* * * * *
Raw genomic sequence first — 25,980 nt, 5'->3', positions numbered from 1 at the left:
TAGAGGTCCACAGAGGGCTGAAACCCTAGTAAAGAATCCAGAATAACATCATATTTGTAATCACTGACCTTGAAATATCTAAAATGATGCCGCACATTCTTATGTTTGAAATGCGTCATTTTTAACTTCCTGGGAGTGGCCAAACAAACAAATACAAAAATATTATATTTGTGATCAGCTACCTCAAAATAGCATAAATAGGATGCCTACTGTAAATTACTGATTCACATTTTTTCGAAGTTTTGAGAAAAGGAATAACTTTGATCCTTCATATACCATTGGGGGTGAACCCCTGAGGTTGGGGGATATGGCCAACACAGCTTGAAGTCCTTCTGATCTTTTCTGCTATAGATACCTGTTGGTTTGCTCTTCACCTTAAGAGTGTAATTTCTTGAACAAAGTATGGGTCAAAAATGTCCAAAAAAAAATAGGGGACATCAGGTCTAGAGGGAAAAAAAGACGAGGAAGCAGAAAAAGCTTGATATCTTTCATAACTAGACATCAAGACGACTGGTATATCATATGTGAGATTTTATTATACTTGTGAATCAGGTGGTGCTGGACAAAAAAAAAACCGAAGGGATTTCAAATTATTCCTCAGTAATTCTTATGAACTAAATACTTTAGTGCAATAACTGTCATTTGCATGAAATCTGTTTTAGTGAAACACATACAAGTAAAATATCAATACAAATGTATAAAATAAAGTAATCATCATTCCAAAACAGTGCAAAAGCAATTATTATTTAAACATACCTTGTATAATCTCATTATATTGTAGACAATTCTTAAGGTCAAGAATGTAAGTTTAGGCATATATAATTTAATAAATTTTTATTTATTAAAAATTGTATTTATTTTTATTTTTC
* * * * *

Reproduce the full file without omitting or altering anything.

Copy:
Raw genomic sequence first — 25,980 nt, 5'->3', positions numbered from 1 at the left:
TAGAGGTCCACAGAGGGCTGAAACCCTAGTAAAGAATCCAGAATAACATCATATTTGTAATCACTGACCTTGAAATATCTAAAATGATGCCGCACATTCTTATGTTTGAAATGCGTCATTTTTAACTTCCTGGGAGTGGCCAAACAAACAAATACAAAAATATTATATTTGTGATCAGCTACCTCAAAATAGCATAAATAGGATGCCTACTGTAAATTACTGATTCACATTTTTTCGAAGTTTTGAGAAAAGGAATAACTTTGATCCTTCATATACCATTGGGGGTGAACCCCTGAGGTTGGGGGATATGGCCAACACAGCTTGAAGTCCTTCTGATCTTTTCTGCTATAGATACCTGTTGGTTTGCTCTTCACCTTAAGAGTGTAATTTCTTGAACAAAGTATGGGTCAAAAATGTCCAAAAAAAAATAGGGGACATCAGGTCTAGAGGGAAAAAAAGACGAGGAAGCAGAAAAAGCTTGATATCTTTCATAACTAGACATCAAGACGACTGGTATATCATATGTGAGATTTTATTATACTTGTGAATCAGGTGGTGCTGGACAAAAAAAAAACCGAAGGGATTTCAAATTATTCCTCAGTAATTCTTATGAACTAAATACTTTAGTGCAATAACTGTCATTTGCATGAAATCTGTTTTAGTGAAACACATACAAGTAAAATATCAATACAAATGTATAAAATAAAGTAATCATCATTCCAAAACAGTGCAAAAGCAATTATTATTTAAACATACCTTGTATAATCTCATTATATTGTAGACAATTCTTAAGGTCAAGAATGTAAGTTTAGGCATATATAATTTAATAAATTTTTATTTATTAAAAATTGTATTTATTTTTATTTTTC